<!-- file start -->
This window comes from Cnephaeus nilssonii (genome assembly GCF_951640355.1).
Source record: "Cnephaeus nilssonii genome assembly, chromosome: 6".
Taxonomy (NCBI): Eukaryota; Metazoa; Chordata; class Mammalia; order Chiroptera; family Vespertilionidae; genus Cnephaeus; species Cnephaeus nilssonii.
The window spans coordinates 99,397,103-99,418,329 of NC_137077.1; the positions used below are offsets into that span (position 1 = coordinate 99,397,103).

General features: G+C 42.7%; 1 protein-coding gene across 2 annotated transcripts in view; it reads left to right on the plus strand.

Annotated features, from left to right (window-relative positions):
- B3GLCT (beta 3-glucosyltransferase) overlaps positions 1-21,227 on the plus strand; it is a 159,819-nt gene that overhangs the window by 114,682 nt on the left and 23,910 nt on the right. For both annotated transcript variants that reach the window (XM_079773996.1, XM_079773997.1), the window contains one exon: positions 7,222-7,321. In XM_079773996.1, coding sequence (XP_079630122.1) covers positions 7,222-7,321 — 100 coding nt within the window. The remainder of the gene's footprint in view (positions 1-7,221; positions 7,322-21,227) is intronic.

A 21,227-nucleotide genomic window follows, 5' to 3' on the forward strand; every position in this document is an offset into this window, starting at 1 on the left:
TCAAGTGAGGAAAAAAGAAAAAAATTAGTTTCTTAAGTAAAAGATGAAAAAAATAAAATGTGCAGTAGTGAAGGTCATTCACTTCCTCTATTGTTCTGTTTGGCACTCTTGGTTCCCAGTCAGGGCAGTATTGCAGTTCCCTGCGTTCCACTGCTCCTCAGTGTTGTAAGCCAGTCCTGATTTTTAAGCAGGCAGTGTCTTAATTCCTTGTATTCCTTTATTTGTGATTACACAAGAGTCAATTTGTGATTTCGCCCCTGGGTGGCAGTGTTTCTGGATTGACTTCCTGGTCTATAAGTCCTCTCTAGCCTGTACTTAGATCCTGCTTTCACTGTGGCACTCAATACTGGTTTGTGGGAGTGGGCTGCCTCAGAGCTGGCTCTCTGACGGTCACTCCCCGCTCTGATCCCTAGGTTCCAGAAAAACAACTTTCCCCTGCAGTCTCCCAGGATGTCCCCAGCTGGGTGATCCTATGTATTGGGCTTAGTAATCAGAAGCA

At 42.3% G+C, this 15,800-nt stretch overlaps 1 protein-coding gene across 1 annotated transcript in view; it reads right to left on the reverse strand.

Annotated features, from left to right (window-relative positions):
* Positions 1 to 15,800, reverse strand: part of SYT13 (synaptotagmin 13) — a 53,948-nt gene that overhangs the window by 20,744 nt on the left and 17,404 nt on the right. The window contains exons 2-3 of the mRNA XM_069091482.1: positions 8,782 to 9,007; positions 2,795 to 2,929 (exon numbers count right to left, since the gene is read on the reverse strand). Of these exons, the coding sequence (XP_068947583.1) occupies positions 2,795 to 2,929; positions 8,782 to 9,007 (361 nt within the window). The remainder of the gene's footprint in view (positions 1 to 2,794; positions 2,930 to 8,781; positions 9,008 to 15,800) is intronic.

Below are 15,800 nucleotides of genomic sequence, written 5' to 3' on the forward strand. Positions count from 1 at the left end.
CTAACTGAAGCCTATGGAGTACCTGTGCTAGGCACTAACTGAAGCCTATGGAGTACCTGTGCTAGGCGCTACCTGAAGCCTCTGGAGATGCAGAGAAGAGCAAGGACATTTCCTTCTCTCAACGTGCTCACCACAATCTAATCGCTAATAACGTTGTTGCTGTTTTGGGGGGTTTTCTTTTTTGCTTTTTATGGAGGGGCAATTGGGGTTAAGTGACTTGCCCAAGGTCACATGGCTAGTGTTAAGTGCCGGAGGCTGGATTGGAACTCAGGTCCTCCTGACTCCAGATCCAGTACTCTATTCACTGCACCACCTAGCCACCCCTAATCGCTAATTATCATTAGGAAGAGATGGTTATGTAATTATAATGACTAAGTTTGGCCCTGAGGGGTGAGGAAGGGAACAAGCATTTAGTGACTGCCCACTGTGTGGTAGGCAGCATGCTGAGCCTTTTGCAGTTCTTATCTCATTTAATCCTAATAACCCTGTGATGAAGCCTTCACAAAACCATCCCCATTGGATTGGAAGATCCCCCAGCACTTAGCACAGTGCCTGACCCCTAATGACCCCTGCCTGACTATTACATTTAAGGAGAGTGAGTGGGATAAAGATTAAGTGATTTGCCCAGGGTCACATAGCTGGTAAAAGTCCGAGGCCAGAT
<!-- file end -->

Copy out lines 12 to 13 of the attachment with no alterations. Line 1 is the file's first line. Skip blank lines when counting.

* Positions 1 to 15,800, reverse strand: part of SYT13 (synaptotagmin 13) — a 53,948-nt gene that overhangs the window by 20,744 nt on the left and 17,404 nt on the right. The window contains exons 2-3 of the mRNA XM_069091482.1: positions 8,782 to 9,007; positions 2,795 to 2,929 (exon numbers count right to left, since the gene is read on the reverse strand). Of these exons, the coding sequence (XP_068947583.1) occupies positions 2,795 to 2,929; positions 8,782 to 9,007 (361 nt within the window). The remainder of the gene's footprint in view (positions 1 to 2,794; positions 2,930 to 8,781; positions 9,008 to 15,800) is intronic.

Below are 15,800 nucleotides of genomic sequence, written 5' to 3' on the forward strand. Positions count from 1 at the left end.